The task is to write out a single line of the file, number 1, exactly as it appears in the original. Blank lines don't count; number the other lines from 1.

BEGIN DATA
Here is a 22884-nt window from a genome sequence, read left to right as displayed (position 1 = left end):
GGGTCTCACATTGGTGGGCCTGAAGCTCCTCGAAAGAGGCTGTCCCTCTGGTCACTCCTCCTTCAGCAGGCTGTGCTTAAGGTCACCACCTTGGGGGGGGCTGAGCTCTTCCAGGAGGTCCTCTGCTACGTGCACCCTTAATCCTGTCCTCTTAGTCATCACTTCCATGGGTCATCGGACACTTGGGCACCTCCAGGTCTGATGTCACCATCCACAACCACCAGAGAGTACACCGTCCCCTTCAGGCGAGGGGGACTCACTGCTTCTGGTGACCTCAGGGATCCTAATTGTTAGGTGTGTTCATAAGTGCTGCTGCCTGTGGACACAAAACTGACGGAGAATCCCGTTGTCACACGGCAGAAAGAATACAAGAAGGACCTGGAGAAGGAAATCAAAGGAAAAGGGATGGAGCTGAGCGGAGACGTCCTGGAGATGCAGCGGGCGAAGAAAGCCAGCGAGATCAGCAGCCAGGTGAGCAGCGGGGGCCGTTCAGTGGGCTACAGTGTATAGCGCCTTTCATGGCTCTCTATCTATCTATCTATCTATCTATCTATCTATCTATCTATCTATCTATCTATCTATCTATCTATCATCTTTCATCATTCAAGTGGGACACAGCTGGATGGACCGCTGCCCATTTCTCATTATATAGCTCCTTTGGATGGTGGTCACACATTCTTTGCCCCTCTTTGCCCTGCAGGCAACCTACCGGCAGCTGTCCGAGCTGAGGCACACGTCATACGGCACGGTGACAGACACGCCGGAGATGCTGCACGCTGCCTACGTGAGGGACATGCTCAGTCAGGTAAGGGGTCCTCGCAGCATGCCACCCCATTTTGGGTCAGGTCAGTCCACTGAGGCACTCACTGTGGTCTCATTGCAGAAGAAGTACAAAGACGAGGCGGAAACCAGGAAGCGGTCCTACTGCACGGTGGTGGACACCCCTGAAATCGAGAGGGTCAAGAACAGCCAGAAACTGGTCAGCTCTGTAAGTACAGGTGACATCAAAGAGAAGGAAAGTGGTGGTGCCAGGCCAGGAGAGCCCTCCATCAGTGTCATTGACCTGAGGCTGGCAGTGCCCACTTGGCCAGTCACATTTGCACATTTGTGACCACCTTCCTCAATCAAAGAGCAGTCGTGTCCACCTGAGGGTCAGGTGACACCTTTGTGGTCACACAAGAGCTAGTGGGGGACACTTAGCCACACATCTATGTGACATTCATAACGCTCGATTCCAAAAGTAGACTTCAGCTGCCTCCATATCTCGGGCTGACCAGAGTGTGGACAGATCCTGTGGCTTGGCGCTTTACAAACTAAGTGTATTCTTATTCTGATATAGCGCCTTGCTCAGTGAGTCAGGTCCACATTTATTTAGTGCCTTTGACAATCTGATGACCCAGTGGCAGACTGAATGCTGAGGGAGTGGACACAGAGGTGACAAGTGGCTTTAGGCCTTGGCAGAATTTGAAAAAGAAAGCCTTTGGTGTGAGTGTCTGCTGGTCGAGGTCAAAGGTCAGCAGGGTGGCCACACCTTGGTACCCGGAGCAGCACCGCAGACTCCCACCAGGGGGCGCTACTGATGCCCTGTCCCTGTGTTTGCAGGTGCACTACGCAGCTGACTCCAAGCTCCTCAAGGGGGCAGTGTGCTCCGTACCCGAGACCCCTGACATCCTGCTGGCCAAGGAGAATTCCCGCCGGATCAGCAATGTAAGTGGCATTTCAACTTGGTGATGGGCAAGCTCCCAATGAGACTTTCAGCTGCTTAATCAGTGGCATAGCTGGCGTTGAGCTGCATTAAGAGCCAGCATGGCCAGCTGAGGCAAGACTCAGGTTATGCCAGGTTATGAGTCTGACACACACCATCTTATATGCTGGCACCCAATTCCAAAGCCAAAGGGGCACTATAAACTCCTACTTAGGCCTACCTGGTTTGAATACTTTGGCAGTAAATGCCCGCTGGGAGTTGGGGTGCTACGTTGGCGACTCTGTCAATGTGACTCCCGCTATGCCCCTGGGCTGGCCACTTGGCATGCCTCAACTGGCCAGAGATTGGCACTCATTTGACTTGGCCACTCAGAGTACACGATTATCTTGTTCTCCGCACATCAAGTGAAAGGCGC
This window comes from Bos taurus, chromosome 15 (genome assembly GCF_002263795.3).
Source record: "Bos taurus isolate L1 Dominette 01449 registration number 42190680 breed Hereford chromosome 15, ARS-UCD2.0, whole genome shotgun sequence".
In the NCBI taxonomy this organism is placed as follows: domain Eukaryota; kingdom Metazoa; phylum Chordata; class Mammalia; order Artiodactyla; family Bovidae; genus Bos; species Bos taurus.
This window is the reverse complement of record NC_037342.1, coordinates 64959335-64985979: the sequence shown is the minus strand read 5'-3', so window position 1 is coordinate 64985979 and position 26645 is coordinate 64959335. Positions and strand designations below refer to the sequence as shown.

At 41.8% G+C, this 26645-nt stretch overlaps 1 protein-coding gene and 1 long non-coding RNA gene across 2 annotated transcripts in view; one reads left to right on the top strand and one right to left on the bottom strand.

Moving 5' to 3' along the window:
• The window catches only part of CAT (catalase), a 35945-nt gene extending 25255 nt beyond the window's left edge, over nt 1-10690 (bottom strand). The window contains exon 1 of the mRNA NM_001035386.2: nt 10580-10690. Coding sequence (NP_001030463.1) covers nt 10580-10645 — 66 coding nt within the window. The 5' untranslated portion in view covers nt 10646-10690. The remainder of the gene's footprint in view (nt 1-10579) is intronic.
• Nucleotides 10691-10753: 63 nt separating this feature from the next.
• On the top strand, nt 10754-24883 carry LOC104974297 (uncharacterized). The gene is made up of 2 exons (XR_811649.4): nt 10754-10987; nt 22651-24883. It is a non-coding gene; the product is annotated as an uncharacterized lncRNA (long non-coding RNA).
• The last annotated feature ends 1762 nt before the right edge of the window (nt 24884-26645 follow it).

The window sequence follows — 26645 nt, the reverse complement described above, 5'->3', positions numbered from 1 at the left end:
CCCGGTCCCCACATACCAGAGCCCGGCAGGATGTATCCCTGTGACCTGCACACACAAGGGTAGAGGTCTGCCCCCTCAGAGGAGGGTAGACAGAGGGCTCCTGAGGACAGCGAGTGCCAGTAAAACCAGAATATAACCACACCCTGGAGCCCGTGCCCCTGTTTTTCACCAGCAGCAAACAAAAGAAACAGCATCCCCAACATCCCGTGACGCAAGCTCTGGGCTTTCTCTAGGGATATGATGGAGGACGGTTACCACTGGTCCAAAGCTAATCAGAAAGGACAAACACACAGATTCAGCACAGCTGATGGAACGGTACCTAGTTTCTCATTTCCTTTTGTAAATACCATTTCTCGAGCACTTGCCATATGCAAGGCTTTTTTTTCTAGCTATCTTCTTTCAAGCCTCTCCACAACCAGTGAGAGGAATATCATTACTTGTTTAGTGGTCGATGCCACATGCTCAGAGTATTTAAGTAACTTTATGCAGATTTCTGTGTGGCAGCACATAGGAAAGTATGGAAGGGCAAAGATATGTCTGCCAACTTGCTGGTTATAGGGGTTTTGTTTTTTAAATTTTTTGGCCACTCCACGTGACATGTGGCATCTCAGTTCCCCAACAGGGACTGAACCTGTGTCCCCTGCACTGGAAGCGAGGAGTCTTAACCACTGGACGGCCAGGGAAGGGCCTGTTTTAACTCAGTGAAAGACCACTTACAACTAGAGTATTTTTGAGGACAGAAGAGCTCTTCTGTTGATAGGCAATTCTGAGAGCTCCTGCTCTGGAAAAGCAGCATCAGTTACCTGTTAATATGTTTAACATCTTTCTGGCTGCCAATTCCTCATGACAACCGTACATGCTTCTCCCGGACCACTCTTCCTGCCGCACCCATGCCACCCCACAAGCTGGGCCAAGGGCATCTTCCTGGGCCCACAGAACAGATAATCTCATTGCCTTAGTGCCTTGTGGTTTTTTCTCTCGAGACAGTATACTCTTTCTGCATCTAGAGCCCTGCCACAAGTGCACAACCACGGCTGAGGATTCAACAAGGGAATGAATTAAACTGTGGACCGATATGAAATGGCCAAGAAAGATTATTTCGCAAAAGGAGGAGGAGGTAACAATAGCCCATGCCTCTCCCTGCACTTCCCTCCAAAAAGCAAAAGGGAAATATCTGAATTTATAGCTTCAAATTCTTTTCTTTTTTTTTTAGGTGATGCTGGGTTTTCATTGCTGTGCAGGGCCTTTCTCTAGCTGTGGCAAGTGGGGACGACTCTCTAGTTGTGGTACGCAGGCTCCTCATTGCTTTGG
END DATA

Here is a 22884-nt window from a genome sequence, read left to right as displayed (position 1 = left end):